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DENVER — Colorado Republican Party Chairman Ryan Call told FOX31 Denver Monday that the latest attempt to recall a Democratic lawmaker could undermine the GOP’s chances up and down the ballot in the next actual election in 2014.

Last week, a day after the two Republicans elected to succeed the two Democrats ousted in recall elections last month, a few conservative activists announced a new effort to recall a third Democratic state senator.

But, with Democrats now clinging to just a one-seat senate majority, the proposed recall election targeting Sen. Evie Hudak of Westminster isn’t about her gun votes or anything else she’s done — activists already tried and failed to gather enough signatures to recall her earlier this year.

It’s about political power, pure and simple.

And it risks blunting the political headwinds that many Republicans, following the recalls, finally feel building at their backs on the cusp of another big election year.

“The job of the Republican Party is to get Republicans elected when there are regular elections,” said Colorado GOP Chairman Ryan Call. “And there are already a lot of things competing for our time, attention and resources.

“This recall election would undermine our efforts in the governor’s race, the U.S. Senate race and to win a senate majority if voters perceive that Republicans are trying to win a majority through recalls.”

Call, who’s gotten his share of grief from the more strident grassroots voices within the GOP, is just giving voice to the obvious: the conservative recall movement, a month after being legitimized by two stunning victories, has quickly jumped the shark.

The activists who blistered Democrats for “going too far” with their gun votes have, it appears, failed to learn the same lesson, to understand “when to hold ’em”, so to speak.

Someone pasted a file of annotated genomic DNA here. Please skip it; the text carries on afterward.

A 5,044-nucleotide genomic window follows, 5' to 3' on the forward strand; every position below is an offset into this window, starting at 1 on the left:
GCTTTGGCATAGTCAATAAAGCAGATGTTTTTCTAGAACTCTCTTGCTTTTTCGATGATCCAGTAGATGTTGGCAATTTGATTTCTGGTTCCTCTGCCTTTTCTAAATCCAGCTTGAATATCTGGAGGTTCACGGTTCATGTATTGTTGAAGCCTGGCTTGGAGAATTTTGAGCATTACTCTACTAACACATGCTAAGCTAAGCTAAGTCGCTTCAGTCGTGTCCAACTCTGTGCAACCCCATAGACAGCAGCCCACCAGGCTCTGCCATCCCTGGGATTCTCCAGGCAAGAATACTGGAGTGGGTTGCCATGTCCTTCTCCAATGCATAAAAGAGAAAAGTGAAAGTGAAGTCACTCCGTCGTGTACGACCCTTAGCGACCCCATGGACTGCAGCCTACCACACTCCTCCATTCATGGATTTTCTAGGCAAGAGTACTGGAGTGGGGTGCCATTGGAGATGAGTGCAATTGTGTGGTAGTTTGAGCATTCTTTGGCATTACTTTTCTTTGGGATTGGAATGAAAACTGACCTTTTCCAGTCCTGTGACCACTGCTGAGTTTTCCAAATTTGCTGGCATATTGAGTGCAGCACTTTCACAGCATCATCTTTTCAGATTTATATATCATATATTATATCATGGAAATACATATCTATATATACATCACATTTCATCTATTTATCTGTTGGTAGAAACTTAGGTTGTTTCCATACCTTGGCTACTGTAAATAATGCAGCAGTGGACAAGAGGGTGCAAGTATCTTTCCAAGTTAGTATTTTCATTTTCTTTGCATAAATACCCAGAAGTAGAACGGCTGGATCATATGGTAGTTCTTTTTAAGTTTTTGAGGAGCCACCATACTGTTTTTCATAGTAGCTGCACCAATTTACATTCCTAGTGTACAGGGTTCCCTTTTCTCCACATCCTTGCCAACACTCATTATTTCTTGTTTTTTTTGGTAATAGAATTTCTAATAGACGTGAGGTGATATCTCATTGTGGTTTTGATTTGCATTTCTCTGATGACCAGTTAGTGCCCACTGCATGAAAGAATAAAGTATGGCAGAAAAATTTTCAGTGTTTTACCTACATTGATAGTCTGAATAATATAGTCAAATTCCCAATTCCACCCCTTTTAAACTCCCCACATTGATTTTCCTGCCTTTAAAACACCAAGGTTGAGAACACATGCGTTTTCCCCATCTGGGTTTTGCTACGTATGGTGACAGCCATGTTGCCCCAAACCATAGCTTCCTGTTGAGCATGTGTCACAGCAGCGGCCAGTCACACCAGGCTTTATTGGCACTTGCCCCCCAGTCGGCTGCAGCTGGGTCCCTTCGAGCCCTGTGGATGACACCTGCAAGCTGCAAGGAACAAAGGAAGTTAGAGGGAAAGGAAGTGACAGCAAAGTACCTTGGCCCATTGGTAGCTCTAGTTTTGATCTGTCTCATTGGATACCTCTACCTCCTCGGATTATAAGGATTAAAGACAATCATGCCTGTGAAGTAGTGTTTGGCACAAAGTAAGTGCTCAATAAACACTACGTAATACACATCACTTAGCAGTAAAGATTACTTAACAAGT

“This is the same group of ideologues that currently has our government shut down,” said Colorado Democratic Party Chairman Rick Palacio.

“If that’s Ryan’s position, he should try to gain a bit more control over his party activists and convince them that this is not a wise thing to do. But this is just more evidence that the Republican Party remains severely divided.”

Above all else, there are several factors — glaringly obvious to anyone with just a basic understanding of politics — that already guarantee a third recall isn’t likely to have the same result as the first two.

First, the signature threshold — a quarter of the overall vote in the lawmaker’s last election — is significantly more challenging than it was in the districts Sen. John Morse and Sen. Angela Giron used to represent.

The Secretary of State informed recall proponents Monday that they’ll need 18,962 valid signatures by Dec. 2013 (by comparison, recall backers needed just 7,178 to put Morse on the ballot).

Secondly, should those petitions be certified, this recall election would be waged in the Denver media market, where television and radio advertising is a lot more expensive than in Colorado Springs and Pueblo; and it would come around Christmas, roughly eight months after the end of the legislative session, just as the 2014 session is getting underway.

Thirdly, and most importantly, Democrats will never let the party’s senate majority be decided in one senate district, especially not after raising several million dollars to defend two legislative seats this summer, to no avail.

Should backers get these signatures, Democrats will almost certainly force Hudak to resign and have a vacancy committee appoint a successor to fill her seat, preserving the party’s already precarious one-seat majority.

“If it gets that far, then the Republican Party will help identify a successor candidate, which is strictly consistent with what we did in Pueblo and Colorado Springs,” Call said. “But the Party is not leading this charge.

“Using recalls to attempt to win majorities is not something that will be led or championed by the Party.”